While the average tariff rates of the 10 Asean countries decreased from 10.9% in 2000 to 4.5% in 2015, the number of NTMs roughly tripled, from 1,634 to 5,975 measures over the same period. Of the total measures, 29% are Sanitary and Phytosanitary measures, 43% are Technical Barriers to Trade, 16% are export measures, and the remaining 12% are various others. The number of NTMs does not necessarily reflect the actual level of protectionism, but their transparency does matter.

Moreover, although Asean could play a role as a regional production network hub in the region, it could not be a self-contained hub like German production networks in Central and Eastern Europe because it still relies on investment, trade, and technology from Japan, the Republic of Korea, and to some extent China.

Aware of this dependence, Asean has been advancing trade and investment with its main trading partners. It developed the Asean+1 FTAs with its main trading partners in the region (China, India, Japan, the Republic of Korea, Australia, and New Zealand) with the result that trade amongst Asean and its trading partners increased from 31% in 2000 to 43% in 2015. Asean and its six main trading partners are currently in the process of negotiating the Regional Comprehensive Economic Partnership (RCEP).

Given these trends of shifting economic growth engines and trade agreements, should Asean have a trade deal with the US?

Considering the current state of US and Asean economies and recent anti-globalisation sentiments, regardless of whether the US and Asean conclude a bilateral trade pact, a regional (Asia–Pacific) trade pact, or neither, the US and Asean should start working together in two main areas: Improving investment regulations, focusing on improving property registration, minority investor protection, and enforcing contracts; and non-tariff measures.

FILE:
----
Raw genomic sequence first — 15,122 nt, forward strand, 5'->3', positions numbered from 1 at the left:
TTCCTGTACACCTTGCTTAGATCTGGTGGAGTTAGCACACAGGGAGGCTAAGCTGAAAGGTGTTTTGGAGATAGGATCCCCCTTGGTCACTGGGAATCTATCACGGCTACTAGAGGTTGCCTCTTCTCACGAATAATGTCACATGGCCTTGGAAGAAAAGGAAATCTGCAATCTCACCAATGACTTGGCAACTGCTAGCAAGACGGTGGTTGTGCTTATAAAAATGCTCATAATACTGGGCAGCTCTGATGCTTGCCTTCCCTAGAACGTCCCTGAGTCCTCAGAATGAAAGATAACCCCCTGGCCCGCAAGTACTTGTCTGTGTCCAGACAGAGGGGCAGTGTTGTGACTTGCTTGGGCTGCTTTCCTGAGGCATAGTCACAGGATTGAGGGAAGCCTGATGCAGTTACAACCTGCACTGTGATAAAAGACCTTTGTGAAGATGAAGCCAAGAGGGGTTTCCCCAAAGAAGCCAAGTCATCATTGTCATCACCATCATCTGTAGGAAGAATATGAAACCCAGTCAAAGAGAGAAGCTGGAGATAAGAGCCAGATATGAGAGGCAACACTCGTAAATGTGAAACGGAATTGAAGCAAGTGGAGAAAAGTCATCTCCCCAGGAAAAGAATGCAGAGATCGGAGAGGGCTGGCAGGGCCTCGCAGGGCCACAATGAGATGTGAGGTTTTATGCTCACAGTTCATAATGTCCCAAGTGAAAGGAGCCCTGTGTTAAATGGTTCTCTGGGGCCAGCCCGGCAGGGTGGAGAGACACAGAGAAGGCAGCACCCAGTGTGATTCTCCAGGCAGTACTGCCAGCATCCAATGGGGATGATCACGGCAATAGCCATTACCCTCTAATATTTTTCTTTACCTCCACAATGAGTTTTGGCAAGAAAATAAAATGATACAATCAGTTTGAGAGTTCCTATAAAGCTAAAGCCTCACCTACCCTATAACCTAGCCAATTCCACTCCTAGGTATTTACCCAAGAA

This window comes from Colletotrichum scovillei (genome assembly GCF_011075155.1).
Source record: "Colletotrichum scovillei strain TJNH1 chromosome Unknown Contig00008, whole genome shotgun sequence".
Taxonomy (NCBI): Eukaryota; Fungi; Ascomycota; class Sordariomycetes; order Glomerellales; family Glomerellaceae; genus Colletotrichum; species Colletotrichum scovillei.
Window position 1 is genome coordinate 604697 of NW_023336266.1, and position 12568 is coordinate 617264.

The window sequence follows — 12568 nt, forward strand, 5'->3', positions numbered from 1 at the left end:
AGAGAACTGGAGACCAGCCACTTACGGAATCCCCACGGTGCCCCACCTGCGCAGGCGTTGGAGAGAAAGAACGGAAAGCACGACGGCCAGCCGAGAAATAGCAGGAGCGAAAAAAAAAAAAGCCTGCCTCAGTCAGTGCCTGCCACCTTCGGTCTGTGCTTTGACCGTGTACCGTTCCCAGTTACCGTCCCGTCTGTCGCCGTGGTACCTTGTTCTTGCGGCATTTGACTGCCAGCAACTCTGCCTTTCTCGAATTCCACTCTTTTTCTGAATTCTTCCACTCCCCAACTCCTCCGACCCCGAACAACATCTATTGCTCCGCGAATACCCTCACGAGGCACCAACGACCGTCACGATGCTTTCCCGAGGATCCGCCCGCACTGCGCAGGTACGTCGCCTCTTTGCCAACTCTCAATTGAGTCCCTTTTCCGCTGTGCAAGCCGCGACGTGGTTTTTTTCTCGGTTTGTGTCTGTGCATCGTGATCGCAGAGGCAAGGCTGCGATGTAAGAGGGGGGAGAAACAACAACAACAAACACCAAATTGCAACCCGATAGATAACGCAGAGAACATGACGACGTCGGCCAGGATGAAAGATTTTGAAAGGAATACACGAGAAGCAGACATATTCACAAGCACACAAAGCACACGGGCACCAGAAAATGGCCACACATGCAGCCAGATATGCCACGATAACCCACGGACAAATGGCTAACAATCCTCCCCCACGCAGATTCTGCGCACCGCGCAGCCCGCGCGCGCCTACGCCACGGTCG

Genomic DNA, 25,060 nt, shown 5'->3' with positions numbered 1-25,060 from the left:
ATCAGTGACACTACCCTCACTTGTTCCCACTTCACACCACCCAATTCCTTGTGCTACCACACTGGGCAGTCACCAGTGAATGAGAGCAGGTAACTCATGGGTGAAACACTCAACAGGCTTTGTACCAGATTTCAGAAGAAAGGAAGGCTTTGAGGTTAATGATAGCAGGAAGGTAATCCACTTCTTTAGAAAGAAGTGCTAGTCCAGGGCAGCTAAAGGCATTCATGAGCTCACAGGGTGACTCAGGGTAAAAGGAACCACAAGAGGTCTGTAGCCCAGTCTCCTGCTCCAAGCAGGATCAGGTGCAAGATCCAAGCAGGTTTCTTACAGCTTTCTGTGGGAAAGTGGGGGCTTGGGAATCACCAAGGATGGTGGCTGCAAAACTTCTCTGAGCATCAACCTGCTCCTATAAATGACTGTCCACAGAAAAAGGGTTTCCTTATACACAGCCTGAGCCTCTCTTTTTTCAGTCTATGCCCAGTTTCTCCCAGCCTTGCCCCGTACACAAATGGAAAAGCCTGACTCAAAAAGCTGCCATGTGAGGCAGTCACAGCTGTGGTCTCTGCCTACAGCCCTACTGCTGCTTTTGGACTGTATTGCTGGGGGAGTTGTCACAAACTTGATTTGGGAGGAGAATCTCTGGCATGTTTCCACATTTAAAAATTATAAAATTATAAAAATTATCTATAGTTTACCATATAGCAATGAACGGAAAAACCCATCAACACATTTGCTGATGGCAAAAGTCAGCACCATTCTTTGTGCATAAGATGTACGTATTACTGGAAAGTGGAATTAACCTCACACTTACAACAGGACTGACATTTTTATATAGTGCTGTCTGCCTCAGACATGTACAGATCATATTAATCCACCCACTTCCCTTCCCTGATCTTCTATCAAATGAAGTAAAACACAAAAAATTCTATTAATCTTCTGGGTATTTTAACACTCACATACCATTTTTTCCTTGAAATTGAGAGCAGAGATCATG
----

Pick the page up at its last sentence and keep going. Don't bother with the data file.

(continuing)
Volkswagen's recent large-scale cheating with US emission tests was a wake-up call for everyone regarding the importance of product standards, which is a kind of NTM.

It is our responsibility as think tanks, government officials, business associations, and non-government organisations, to work together to improve the transparency of NTMs and come up with recommendations about how to design and implement good regulations -- to manage exported and imported products with the purpose of protecting health, safety, and the environment, but without deterring trade.

The US strategy since the George Bush administration has put greater emphasis on trade than on aid, but the new administration's policy towards Asean remains unclear.

Regardless of whether the US and Asean economies conclude a bilateral, regional trade agreement, it is crucial for the US and Asean to work together to improve investment and trade regulations in the region as this will have benefits for overall trade and investment for all.

Lili Yan Ing is Senior Economist, Economic Research Institute for Asean and East Asia (ERIA) and founder of 'The Indonesian Economy' (; Abigail Ho is Research Associate, Economic Research Institute for Asean and East Asia (ERIA).